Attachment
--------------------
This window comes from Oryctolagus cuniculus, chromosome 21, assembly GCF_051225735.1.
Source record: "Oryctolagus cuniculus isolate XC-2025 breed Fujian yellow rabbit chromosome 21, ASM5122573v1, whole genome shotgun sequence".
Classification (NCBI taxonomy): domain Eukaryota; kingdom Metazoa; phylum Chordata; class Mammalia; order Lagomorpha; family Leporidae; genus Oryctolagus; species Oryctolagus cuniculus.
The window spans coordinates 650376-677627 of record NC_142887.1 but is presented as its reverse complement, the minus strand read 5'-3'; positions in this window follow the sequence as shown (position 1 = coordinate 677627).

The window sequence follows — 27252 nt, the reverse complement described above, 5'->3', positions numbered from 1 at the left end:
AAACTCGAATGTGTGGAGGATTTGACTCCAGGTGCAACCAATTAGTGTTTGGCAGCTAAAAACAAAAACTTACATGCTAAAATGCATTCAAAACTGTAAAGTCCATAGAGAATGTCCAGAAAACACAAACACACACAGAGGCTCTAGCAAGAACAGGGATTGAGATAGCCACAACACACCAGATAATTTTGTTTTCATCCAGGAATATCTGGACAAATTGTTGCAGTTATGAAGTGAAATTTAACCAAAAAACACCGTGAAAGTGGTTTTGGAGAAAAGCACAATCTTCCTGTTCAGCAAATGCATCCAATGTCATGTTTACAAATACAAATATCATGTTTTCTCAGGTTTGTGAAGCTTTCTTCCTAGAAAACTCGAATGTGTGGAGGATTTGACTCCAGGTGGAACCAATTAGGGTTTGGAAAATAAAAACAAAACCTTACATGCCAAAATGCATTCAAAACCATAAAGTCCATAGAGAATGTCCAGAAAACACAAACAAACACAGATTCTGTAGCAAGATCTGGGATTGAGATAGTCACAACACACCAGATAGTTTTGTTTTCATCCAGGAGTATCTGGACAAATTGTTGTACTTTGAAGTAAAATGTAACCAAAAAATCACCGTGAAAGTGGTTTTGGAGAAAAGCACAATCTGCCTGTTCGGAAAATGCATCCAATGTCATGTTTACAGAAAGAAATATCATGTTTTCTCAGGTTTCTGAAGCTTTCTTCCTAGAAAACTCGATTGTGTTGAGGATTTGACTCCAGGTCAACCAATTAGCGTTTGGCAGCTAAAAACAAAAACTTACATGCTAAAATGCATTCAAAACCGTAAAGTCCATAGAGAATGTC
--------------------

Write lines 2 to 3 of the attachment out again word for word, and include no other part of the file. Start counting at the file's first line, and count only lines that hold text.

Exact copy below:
Source record: "Oryctolagus cuniculus isolate XC-2025 breed Fujian yellow rabbit chromosome 21, ASM5122573v1, whole genome shotgun sequence".
Classification (NCBI taxonomy): domain Eukaryota; kingdom Metazoa; phylum Chordata; class Mammalia; order Lagomorpha; family Leporidae; genus Oryctolagus; species Oryctolagus cuniculus.